Does the Canadian Meteor Disprove the Existance of UFOs, Bigfoot, the Loch Ness Monster, and Ghosts?
They Might Be Giants
Steve Novella of the Skeptiblog poses the idea that the recent videos of the Canadian Meteor suggest that paranormal phenomena does not exist. Here’s the meat of his argument:
[The Canadian Meteor crash] was a completely sudden and unexpected event. No one could have prepared for it. It lasted only a matter of seconds. And yet multiple people happened to have cameras running and were able to catch the full event with reasonably high quality video.
It reminded me of this amateur video of a tornado in Miami. Actually, there are multiple such amateur videos – all descent quality. Just follow the links from YouTube.
In fact YouTube and other similar sights are filled with amateur video of all kinds of weird things and unexpected events. There are many videos along the theme of “What is this weird thing?”
The point is – we are entering an age of nearly ubiquitous video, and the quality and ease of use is getting better at a steady rate. Any phenomenon, even rare ones that strike with little warning, will eventually be captured on video of sufficient quality to allow for meaningful analysis.
And yet, no such video exists of bigfoot, chupacabras, any alien or their spacecraft, the Loch Ness monster, or Kevin Trudeau’s ethics – probably because none of these things exist. Of course, the absence of evidence does not constitute proof that something does not exist. But, absence of evidence becomes increasingly compelling the more thoroughly something has been looked for. As our world becomes increasingly blanketed in video recorders and cameras, the absence of convincing images of a phenomenon argues more and more strongly against its existence.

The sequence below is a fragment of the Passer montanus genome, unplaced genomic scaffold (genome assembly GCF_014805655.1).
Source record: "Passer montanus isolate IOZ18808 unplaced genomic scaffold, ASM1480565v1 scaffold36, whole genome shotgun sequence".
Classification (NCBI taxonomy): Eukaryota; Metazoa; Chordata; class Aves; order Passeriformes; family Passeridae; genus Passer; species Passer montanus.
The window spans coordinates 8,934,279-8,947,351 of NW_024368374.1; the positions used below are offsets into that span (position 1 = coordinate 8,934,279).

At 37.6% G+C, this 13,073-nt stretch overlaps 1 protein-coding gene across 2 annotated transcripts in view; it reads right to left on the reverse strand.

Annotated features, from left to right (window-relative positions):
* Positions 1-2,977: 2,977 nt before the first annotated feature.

There are low-quality videos of most of the things I list above, and other things like ghosts (although the argument here is complicated by the fact that ghosts are purported to be insubstantial). But never high-enough quality to have a really good look – good enough to see sufficient details to tell whether or not the bigfoot is actually a guy in a costume, or if Nessy is actually a large floating log. Videos of such thing are usually little more than good enough to spark the imagination, but not useful as evidence.
Interesting notion as far as it goes. Only problem: We know meteors exist. So if you show us video of a meteor, we believe it’s a meteor. Same with a tornado, or a car accident, or Mentos in a Bottle of Diet Coke.
No one immediately tries to debunk them.
Video evidence of unexplained phenomena isn’t given such an easy ride. In fact, the clearest evidence is often dismissed as fake because “it looks too real.”
We at the Ghost Radio blog are agnostic on the existence of all the unexplained phenomena we feature. But we do feel self-proclaimed “skeptics” are often as silly as the most rampant believers. And we rarely understand what they’re getting so worked up about.
Examining paranormal phenomena allows people to engage in wonderful moments of “what if?” Maybe ghosts, UFOs and Bigfoot don’t exist. But what if they do? Thoughts like this can lead the mind to wonderful places.
Reminds us of the following exchange from the movie They Might Be Giants:
Dr. Mildred Watson: You’re just like Don Quixote. You think that everything is always something else.
Justin Playfair: Well, he had a point. ‘Course he carried it a bit too far. He thought that every windmill was a giant. That’s insane. But, thinking that they might be, well… All the best minds used to think the world was flat. But what if it isn’t? It might be round. And bread mold might be medicine. If we never looked at things and thought of what might be, why we’d all still be out there in the tall grass with the apes.
Out in the tall grass with the apes. We think those tall grasses were crawling with “skeptics.”
You can read the rest of Steve’s comments here.
Just don’t get lost in the tall grass.